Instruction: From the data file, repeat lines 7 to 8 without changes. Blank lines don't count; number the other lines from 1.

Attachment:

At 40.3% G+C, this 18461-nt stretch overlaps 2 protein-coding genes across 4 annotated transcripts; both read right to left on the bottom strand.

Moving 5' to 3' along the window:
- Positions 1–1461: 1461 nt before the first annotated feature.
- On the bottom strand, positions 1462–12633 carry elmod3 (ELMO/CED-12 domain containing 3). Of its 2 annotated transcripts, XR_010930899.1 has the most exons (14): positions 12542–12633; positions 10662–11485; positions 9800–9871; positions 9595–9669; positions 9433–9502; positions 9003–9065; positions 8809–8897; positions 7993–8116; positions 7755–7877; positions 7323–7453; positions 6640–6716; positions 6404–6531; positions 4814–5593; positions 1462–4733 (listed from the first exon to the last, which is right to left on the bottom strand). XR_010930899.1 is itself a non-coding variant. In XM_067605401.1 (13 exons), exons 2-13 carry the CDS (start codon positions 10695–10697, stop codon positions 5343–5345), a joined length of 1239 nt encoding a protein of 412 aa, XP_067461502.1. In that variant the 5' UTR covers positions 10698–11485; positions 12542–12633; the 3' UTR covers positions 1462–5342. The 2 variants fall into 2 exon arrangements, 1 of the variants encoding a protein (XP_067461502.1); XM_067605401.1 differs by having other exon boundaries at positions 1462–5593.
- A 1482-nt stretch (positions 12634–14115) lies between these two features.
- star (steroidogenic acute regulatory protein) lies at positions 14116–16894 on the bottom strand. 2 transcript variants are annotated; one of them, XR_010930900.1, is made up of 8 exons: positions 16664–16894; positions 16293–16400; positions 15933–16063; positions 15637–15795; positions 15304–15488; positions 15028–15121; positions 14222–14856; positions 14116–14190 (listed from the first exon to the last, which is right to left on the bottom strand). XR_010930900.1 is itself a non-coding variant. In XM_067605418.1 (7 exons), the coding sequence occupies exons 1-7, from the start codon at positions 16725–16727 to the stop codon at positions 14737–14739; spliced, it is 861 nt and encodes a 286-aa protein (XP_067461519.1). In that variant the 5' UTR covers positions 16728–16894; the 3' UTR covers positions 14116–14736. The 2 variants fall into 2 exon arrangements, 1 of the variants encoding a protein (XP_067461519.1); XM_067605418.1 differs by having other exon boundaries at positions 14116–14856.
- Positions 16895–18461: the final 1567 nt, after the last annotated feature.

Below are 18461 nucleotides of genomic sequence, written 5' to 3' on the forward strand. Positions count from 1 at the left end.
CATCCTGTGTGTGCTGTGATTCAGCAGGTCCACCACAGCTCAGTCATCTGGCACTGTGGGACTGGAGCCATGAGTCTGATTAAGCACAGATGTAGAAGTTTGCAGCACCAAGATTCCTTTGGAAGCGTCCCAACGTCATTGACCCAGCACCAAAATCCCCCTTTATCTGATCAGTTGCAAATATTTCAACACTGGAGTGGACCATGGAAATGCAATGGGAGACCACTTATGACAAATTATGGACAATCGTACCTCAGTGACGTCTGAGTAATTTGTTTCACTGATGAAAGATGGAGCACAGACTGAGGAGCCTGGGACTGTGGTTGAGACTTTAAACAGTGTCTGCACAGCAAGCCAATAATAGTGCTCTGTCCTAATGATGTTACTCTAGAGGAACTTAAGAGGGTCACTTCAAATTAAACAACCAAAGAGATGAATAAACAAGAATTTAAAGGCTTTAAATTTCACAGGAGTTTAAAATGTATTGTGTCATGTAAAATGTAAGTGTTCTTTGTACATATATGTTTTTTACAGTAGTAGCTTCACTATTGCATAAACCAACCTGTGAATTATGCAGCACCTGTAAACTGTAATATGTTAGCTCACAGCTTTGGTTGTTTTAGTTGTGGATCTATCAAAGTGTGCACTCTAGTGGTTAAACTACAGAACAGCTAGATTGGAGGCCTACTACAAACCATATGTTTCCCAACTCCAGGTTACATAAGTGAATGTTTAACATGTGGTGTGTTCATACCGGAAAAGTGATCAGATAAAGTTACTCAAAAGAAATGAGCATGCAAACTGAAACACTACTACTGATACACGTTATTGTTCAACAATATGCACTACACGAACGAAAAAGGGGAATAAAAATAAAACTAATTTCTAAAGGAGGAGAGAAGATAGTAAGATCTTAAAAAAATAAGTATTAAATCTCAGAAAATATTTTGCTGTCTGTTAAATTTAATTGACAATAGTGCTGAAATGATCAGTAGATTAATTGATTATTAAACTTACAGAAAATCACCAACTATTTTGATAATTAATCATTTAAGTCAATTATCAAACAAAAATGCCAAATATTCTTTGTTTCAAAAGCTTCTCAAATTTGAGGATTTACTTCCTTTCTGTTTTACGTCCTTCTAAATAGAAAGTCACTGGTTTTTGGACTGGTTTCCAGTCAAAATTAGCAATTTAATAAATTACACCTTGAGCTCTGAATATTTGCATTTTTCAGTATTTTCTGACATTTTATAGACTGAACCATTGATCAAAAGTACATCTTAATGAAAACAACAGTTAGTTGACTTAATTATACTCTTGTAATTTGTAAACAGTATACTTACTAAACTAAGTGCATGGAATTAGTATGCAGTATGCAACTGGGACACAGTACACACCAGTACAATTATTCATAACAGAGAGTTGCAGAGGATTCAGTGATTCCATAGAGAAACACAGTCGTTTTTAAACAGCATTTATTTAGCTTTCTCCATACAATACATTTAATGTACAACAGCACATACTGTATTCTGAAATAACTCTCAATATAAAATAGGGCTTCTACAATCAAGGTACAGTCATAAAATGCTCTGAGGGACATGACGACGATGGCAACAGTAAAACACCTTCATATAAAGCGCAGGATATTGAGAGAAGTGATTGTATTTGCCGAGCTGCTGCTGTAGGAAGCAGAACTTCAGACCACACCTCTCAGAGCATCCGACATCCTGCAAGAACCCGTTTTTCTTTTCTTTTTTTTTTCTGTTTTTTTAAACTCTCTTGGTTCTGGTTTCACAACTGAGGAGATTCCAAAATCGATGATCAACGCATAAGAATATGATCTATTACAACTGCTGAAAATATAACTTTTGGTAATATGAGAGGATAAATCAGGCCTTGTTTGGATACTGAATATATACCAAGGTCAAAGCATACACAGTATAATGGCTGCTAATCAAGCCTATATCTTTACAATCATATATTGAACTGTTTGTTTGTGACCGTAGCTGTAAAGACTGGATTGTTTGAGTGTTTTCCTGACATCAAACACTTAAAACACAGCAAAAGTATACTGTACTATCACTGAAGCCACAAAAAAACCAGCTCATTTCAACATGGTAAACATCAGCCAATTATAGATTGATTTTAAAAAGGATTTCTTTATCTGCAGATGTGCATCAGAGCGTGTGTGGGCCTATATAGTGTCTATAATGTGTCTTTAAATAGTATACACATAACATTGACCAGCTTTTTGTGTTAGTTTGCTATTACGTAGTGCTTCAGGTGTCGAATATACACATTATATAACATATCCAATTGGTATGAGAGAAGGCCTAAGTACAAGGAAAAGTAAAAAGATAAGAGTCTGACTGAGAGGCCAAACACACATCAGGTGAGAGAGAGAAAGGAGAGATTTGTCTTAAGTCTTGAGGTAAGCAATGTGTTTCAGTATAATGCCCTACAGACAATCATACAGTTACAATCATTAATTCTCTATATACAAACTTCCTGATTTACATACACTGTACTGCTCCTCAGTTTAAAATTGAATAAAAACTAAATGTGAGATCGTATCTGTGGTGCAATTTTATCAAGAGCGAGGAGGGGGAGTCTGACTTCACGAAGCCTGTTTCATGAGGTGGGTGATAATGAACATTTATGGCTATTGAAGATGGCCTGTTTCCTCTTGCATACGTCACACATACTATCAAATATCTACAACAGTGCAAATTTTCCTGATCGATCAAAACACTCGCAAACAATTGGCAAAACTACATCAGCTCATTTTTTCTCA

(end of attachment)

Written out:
- Positions 16895–18461: the final 1567 nt, after the last annotated feature.

Below are 18461 nucleotides of genomic sequence, written 5' to 3' on the forward strand. Positions count from 1 at the left end.